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Kennedy Space Center Launch Complex 39B

From Wikipedia, the free encyclopedia

Launch Complex 39B
Kennedy LC-39B, June 2019.jpg
Aerial view in June 2019, with Mobile Launcher-1 on the pad for testing
Launch siteKennedy Space Center
LocationMerritt Island, Florida
Coordinates28°37′38″N 80°37′15″W / 28.62722°N 80.62083°W / 28.62722; -80.62083
OperatorNASA
Orbital inclination
range
28–62°
Launch history
StatusActive
Launches57
First launchMay 18, 1969 (1969-05-18)
Saturn V SA-505
Last launchOctober 28, 2009 (2009-10-28)
Prototype Ares I
Associated
rockets
Launch Complex 39--Pad B
LocationJohn F. Kennedy Space Center, Titusville, Florida
Area160 acres (65 ha)
Built1967-1968
MPSJohn F. Kennedy Space Center MPS
NRHP reference No.99001639[1]
Added to NRHPJanuary 21, 2000

Launch Complex 39B (LC-39B) is the second of Launch Complex 39's two launch pads, located at NASA's Kennedy Space Center in Merritt Island, Florida. The pad, along with Launch Complex 39A, were first designed for the Saturn V launch vehicle, which at the time was the United States' most powerful rocket. Typically used to launch NASA's crewed spaceflight missions since the late 1960s, the pad is currently being reconfigured for use by the agency's Space Launch System rocket, a Shuttle-derived launch vehicle which will be used in the Artemis program and subsequent Moon to Mars campaigns. The pad had also been leased for use by NASA to aerospace company Northrop Grumman, for use as a launch site for their Shuttle-derived OmegA launch vehicle, for National Security Space Launch flights and commercial launches, before the OmegA was cancelled.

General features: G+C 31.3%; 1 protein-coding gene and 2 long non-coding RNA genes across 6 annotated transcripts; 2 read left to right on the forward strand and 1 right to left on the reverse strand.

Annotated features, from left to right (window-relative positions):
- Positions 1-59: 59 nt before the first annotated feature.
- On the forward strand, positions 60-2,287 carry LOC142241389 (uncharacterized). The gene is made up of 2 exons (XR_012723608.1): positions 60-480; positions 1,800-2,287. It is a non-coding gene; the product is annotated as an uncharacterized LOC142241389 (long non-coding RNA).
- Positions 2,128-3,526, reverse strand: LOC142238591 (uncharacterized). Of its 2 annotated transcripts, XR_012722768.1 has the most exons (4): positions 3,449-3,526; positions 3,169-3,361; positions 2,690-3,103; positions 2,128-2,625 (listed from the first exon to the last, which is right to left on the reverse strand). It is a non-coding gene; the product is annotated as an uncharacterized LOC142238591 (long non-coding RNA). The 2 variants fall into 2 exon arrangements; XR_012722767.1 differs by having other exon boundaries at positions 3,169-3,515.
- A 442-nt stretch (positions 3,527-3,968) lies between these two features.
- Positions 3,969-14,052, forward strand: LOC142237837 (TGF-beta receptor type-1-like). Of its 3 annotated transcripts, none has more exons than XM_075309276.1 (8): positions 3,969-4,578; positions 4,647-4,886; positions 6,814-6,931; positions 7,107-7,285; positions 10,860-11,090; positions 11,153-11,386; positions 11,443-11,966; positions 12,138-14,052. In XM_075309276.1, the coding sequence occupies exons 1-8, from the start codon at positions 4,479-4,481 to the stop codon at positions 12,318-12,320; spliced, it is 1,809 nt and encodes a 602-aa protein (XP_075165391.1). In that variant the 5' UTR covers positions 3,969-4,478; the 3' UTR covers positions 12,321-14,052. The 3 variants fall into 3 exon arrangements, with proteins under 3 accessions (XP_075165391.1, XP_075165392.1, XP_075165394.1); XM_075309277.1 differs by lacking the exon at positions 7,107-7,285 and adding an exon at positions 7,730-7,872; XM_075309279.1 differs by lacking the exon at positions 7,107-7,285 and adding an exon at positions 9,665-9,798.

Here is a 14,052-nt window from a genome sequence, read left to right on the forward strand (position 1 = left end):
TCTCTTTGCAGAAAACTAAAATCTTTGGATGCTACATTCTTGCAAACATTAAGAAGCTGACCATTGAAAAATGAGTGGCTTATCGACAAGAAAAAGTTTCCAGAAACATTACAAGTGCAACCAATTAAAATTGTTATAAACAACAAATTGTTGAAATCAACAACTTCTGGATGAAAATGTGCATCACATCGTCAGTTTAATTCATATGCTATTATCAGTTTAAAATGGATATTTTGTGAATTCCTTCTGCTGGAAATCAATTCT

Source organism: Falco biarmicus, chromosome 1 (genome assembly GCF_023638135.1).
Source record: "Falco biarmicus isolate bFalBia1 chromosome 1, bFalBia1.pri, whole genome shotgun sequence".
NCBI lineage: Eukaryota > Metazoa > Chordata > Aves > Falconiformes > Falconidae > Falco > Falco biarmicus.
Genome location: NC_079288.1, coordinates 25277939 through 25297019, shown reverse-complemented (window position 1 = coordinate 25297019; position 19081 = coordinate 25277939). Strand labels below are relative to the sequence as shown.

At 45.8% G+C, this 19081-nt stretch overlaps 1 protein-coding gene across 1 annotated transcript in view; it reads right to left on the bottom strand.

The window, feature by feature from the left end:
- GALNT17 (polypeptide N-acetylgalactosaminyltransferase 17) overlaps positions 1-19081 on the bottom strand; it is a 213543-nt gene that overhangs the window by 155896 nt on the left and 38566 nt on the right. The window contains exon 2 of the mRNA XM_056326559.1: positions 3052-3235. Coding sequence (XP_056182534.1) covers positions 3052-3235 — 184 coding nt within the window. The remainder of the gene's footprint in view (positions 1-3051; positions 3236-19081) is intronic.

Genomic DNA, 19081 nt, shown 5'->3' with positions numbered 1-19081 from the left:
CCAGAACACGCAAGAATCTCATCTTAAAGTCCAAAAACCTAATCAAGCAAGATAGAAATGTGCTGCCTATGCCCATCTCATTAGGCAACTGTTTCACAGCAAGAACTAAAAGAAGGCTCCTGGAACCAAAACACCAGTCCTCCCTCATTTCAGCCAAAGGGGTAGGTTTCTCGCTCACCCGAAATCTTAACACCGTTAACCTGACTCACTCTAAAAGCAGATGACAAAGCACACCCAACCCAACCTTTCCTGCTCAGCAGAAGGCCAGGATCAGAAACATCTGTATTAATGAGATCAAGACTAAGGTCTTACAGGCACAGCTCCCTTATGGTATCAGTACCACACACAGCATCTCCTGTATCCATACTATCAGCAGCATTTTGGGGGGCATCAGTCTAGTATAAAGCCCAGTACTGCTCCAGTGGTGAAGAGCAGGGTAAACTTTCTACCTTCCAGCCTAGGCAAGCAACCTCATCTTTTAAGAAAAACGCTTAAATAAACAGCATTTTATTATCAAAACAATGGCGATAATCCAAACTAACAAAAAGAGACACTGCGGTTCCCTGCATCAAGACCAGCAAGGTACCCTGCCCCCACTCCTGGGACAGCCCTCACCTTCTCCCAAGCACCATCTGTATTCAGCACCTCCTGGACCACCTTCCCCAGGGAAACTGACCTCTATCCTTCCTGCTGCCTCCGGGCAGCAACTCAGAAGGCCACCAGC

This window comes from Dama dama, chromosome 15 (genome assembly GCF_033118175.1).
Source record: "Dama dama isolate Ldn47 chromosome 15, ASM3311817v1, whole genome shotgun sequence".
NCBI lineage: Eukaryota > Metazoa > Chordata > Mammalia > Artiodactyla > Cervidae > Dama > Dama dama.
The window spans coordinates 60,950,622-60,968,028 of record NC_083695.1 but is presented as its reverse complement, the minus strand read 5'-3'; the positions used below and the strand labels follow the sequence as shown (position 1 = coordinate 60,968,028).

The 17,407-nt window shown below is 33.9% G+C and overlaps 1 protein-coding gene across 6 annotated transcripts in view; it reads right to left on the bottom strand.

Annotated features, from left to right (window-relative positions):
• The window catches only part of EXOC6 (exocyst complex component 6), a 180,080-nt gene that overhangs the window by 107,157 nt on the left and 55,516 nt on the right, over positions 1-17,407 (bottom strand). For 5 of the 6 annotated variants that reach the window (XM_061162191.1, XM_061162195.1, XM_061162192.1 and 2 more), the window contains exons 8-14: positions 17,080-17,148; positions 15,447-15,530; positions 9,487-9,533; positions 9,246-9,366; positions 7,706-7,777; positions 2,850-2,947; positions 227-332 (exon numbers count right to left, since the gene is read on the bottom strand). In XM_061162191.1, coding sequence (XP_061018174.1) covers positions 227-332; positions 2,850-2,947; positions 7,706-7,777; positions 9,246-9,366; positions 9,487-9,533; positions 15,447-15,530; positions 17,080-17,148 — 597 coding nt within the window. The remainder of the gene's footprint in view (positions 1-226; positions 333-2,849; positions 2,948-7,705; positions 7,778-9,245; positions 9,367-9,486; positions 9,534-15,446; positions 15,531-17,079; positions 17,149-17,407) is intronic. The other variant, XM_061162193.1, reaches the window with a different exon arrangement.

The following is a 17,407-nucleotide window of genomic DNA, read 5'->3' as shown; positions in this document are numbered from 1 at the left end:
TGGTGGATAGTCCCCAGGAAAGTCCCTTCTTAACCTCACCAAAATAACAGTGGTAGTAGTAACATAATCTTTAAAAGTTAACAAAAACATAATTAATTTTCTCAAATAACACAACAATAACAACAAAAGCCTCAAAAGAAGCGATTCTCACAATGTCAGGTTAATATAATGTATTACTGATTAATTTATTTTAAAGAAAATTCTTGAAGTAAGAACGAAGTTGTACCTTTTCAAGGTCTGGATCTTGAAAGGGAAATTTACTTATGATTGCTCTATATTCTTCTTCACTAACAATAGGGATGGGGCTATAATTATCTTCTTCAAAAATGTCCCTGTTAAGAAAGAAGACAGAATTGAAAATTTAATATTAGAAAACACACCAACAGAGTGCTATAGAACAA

History

Apollo program

In 1961, President Kennedy proposed to Congress the goal of landing a man on the Moon by the end of the decade. Congressional approval led to the launch of the Apollo program, which required a massive expansion of NASA operations, including an expansion of launch operations from the Cape to adjacent Merritt Island to the north and west.[2]

Launch Complex 39B was designed to handle launches of the Saturn V rocket, the largest and most powerful launch vehicle, which would propel Apollo spacecraft to the Moon. Launch Complex 39B's inaugural launch in May 1969 was also that of the only Saturn V to launch from the pad; SA-505, used to launch the Apollo 10 mission.

After the Apollo 12 mission in 1972, Pad 39B was used for Saturn IB launches. The Mobile Launchers were then modified for the Saturn IB rocket, by adding a "milk-stool" extension platform to the launch pedestal, so that the S-IVB upper stage and Apollo spacecraft swing arms would reach their targets. These were used for three crewed Skylab flights and the Apollo-Soyuz, since the Saturn IB pads 34 and 37 at Cape Canaveral had been decommissioned.[3][4]

Space Shuttle

With the advent of the Space Shuttle program in the early 1980s, the original structure of the launch pads were remodeled for the needs of the Space Shuttle. Pad 39A hosted all Space Shuttle launches until January 1986, when Space Shuttle Challenger would become the first to launch from pad 39B during the ill-fated STS-51-L mission, which ended with the destruction of Challenger and the death of the mission's crew a minute into the flight.